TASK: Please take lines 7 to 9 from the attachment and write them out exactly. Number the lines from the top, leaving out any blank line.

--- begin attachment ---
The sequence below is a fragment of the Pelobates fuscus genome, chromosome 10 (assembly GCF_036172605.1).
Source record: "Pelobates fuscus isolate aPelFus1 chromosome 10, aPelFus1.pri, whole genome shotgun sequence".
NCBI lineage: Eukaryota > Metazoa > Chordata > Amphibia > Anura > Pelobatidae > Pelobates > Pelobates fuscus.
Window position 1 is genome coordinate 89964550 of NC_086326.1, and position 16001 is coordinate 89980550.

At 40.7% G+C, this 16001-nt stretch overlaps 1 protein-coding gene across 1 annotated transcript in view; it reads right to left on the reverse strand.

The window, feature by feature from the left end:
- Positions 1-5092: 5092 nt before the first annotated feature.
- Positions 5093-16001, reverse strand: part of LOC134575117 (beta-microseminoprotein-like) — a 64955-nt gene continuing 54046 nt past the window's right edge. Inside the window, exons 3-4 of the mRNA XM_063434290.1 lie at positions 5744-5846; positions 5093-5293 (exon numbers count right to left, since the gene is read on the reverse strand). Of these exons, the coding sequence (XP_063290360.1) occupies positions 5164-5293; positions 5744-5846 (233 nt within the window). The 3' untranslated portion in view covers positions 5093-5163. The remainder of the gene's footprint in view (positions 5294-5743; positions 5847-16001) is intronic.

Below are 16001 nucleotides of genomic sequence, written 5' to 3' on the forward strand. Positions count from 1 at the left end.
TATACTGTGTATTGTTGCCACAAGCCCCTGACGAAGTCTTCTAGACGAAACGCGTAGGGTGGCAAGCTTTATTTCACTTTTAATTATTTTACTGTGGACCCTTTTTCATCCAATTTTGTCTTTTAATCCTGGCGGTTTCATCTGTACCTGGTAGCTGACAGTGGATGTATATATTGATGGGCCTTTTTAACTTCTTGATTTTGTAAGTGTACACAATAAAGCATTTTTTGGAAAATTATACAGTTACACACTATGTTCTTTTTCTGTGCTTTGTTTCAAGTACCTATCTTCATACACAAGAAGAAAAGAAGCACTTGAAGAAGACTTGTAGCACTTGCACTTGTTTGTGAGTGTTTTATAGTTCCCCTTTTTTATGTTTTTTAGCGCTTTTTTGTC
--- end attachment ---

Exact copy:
- Positions 1-5092: 5092 nt before the first annotated feature.
- Positions 5093-16001, reverse strand: part of LOC134575117 (beta-microseminoprotein-like) — a 64955-nt gene continuing 54046 nt past the window's right edge. Inside the window, exons 3-4 of the mRNA XM_063434290.1 lie at positions 5744-5846; positions 5093-5293 (exon numbers count right to left, since the gene is read on the reverse strand). Of these exons, the coding sequence (XP_063290360.1) occupies positions 5164-5293; positions 5744-5846 (233 nt within the window). The 3' untranslated portion in view covers positions 5093-5163. The remainder of the gene's footprint in view (positions 5294-5743; positions 5847-16001) is intronic.

Below are 16001 nucleotides of genomic sequence, written 5' to 3' on the forward strand. Positions count from 1 at the left end.